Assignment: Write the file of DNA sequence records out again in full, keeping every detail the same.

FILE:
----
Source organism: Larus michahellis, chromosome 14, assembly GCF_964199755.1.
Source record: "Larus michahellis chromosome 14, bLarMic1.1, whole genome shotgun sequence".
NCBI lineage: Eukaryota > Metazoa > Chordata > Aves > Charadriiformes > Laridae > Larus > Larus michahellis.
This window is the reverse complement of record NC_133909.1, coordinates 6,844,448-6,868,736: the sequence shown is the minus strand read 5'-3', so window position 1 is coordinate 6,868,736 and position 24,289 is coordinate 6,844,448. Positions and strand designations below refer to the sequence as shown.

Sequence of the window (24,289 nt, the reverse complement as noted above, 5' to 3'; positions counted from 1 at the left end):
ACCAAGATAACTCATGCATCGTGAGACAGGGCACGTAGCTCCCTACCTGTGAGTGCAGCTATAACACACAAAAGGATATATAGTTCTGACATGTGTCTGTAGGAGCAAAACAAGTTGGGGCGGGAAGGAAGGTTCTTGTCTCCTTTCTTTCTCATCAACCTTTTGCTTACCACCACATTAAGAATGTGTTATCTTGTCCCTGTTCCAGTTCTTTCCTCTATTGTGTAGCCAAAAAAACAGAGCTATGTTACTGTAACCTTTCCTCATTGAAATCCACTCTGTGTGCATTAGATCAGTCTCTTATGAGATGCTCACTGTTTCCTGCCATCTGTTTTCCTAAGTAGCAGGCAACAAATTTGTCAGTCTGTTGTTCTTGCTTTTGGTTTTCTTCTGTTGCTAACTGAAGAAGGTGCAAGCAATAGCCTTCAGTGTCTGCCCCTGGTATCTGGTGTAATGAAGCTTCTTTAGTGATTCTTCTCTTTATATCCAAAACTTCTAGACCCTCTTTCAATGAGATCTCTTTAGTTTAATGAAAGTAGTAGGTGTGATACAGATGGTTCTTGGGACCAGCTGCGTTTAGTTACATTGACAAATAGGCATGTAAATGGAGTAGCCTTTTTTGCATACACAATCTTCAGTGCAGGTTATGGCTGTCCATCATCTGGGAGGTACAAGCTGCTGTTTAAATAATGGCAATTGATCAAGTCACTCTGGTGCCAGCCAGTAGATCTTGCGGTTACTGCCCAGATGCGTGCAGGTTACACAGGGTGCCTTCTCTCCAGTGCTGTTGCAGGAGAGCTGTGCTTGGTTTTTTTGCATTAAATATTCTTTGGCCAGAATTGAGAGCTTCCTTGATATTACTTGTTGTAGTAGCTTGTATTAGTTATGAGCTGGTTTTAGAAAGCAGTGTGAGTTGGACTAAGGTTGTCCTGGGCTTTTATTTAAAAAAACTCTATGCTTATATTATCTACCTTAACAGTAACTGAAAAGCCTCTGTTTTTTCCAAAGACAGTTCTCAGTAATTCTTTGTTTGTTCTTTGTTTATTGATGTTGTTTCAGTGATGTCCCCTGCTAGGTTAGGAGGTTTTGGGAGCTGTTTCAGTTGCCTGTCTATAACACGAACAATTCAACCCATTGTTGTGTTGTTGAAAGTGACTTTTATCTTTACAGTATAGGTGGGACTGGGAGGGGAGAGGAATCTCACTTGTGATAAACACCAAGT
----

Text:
Source organism: Larus michahellis, chromosome 14, assembly GCF_964199755.1.
Source record: "Larus michahellis chromosome 14, bLarMic1.1, whole genome shotgun sequence".
NCBI lineage: Eukaryota > Metazoa > Chordata > Aves > Charadriiformes > Laridae > Larus > Larus michahellis.
This window is the reverse complement of record NC_133909.1, coordinates 6,844,448-6,868,736: the sequence shown is the minus strand read 5'-3', so window position 1 is coordinate 6,868,736 and position 24,289 is coordinate 6,844,448. Positions and strand designations below refer to the sequence as shown.

Sequence of the window (24,289 nt, the reverse complement as noted above, 5' to 3'; positions counted from 1 at the left end):
ACCAAGATAACTCATGCATCGTGAGACAGGGCACGTAGCTCCCTACCTGTGAGTGCAGCTATAACACACAAAAGGATATATAGTTCTGACATGTGTCTGTAGGAGCAAAACAAGTTGGGGCGGGAAGGAAGGTTCTTGTCTCCTTTCTTTCTCATCAACCTTTTGCTTACCACCACATTAAGAATGTGTTATCTTGTCCCTGTTCCAGTTCTTTCCTCTATTGTGTAGCCAAAAAAACAGAGCTATGTTACTGTAACCTTTCCTCATTGAAATCCACTCTGTGTGCATTAGATCAGTCTCTTATGAGATGCTCACTGTTTCCTGCCATCTGTTTTCCTAAGTAGCAGGCAACAAATTTGTCAGTCTGTTGTTCTTGCTTTTGGTTTTCTTCTGTTGCTAACTGAAGAAGGTGCAAGCAATAGCCTTCAGTGTCTGCCCCTGGTATCTGGTGTAATGAAGCTTCTTTAGTGATTCTTCTCTTTATATCCAAAACTTCTAGACCCTCTTTCAATGAGATCTCTTTAGTTTAATGAAAGTAGTAGGTGTGATACAGATGGTTCTTGGGACCAGCTGCGTTTAGTTACATTGACAAATAGGCATGTAAATGGAGTAGCCTTTTTTGCATACACAATCTTCAGTGCAGGTTATGGCTGTCCATCATCTGGGAGGTACAAGCTGCTGTTTAAATAATGGCAATTGATCAAGTCACTCTGGTGCCAGCCAGTAGATCTTGCGGTTACTGCCCAGATGCGTGCAGGTTACACAGGGTGCCTTCTCTCCAGTGCTGTTGCAGGAGAGCTGTGCTTGGTTTTTTTGCATTAAATATTCTTTGGCCAGAATTGAGAGCTTCCTTGATATTACTTGTTGTAGTAGCTTGTATTAGTTATGAGCTGGTTTTAGAAAGCAGTGTGAGTTGGACTAAGGTTGTCCTGGGCTTTTATTTAAAAAAACTCTATGCTTATATTATCTACCTTAACAGTAACTGAAAAGCCTCTGTTTTTTCCAAAGACAGTTCTCAGTAATTCTTTGTTTGTTCTTTGTTTATTGATGTTGTTTCAGTGATGTCCCCTGCTAGGTTAGGAGGTTTTGGGAGCTGTTTCAGTTGCCTGTCTATAACACGAACAATTCAACCCATTGTTGTGTTGTTGAAAGTGACTTTTATCTTTACAGTATAGGTGGGACTGGGAGGGGAGAGGAATCTCACTTGTGATAAACACCAAGT